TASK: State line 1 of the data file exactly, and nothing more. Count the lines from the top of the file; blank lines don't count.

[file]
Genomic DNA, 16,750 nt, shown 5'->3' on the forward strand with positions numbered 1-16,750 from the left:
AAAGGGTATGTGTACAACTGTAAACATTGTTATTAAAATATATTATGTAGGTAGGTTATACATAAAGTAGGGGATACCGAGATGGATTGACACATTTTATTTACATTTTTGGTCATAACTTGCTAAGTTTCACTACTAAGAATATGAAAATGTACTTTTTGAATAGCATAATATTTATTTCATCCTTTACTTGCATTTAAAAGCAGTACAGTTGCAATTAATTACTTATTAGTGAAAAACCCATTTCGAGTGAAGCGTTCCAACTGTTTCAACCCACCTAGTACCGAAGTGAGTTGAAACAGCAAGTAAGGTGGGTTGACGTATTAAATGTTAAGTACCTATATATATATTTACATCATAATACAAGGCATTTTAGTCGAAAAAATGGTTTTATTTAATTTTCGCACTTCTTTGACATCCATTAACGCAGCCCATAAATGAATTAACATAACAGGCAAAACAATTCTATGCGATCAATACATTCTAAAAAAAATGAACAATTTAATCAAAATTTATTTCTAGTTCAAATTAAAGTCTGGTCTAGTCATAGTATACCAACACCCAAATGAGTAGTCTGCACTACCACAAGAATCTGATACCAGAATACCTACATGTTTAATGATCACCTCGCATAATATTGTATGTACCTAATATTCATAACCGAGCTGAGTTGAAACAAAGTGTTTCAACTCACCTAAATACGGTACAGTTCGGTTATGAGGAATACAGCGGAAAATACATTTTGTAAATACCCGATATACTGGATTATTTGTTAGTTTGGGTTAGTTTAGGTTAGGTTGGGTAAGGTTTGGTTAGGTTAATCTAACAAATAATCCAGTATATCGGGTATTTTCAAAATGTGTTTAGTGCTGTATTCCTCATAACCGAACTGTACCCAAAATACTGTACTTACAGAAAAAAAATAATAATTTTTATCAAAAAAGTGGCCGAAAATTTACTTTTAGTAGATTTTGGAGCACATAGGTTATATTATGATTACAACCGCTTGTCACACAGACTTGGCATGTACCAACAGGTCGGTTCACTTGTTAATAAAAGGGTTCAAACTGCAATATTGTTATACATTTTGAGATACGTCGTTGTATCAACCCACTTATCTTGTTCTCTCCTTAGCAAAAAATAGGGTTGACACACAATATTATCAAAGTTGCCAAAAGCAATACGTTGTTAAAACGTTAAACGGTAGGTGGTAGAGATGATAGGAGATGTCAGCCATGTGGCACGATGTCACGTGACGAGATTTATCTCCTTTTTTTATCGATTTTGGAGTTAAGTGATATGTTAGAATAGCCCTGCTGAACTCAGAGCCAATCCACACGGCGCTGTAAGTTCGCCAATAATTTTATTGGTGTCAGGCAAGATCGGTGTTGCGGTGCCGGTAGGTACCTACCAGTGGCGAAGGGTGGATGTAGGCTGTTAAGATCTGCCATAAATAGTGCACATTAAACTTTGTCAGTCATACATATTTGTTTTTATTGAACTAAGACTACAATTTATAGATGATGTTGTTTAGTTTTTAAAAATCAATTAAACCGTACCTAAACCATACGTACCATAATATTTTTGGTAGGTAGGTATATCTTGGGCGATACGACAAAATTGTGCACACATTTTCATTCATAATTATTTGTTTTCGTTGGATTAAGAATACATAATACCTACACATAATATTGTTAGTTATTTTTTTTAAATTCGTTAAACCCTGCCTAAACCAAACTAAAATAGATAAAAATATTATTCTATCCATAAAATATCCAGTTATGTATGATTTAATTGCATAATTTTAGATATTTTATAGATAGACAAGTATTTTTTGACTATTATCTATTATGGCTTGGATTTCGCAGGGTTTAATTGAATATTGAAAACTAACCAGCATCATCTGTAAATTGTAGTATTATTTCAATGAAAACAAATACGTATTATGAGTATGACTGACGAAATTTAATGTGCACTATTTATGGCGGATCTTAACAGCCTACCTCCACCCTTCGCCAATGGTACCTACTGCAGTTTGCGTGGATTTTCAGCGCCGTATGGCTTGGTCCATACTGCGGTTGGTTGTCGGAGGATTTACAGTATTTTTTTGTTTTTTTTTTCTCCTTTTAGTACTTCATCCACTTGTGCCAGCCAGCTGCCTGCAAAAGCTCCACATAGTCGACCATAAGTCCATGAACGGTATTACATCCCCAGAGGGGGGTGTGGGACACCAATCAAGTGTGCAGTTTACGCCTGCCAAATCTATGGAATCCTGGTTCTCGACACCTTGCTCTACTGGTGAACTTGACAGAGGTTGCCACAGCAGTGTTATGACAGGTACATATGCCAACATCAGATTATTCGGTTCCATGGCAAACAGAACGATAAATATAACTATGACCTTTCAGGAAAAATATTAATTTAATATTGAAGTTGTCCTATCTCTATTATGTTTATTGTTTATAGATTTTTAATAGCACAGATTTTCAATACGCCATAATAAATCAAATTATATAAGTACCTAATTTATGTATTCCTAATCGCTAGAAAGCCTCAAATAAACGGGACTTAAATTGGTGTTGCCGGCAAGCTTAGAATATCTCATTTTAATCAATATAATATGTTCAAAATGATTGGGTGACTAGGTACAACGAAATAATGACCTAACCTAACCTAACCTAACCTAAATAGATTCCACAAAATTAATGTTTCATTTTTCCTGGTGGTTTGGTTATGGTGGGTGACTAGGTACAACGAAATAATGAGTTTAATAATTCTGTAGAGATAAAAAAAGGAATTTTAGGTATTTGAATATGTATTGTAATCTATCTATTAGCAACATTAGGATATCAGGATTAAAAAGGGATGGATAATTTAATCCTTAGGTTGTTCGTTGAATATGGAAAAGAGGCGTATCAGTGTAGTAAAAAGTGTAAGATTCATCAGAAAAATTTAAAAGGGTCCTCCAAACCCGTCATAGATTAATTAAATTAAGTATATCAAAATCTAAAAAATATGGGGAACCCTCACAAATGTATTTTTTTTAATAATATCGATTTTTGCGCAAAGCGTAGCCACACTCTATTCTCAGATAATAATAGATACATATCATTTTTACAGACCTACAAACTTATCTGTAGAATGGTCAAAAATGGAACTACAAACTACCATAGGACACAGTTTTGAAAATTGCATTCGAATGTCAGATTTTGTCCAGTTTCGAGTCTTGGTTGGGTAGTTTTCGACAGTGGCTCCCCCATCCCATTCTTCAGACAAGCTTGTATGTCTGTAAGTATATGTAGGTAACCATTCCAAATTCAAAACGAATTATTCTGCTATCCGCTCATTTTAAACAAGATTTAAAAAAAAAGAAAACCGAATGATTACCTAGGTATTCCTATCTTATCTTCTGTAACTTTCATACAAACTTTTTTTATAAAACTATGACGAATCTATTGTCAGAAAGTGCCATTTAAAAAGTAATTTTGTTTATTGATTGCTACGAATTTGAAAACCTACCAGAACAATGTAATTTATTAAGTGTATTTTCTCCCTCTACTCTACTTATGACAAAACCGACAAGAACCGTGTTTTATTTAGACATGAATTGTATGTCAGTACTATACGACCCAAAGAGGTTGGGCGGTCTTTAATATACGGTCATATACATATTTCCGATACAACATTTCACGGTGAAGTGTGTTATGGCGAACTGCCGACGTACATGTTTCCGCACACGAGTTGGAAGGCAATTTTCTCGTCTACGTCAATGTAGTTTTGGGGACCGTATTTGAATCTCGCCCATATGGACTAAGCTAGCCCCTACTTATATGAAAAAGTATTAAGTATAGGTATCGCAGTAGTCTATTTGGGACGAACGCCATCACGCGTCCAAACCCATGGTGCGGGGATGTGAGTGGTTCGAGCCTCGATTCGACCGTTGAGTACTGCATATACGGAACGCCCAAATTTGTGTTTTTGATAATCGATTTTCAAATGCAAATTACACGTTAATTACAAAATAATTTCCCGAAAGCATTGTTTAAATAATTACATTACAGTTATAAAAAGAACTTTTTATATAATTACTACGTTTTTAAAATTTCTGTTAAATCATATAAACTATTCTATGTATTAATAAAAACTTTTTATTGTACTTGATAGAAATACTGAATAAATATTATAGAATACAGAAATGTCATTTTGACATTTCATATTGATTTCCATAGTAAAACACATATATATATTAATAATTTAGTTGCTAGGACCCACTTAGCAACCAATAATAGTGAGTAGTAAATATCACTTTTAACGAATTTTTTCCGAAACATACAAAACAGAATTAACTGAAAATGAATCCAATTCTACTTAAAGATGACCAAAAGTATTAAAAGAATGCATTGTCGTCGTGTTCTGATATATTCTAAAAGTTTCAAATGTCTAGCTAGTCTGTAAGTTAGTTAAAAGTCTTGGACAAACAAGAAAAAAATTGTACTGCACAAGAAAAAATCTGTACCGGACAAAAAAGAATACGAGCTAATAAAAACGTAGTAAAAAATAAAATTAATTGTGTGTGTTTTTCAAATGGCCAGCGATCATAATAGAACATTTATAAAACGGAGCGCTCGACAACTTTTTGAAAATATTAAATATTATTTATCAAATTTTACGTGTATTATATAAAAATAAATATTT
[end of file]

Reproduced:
Genomic DNA, 16,750 nt, shown 5'->3' on the forward strand with positions numbered 1-16,750 from the left: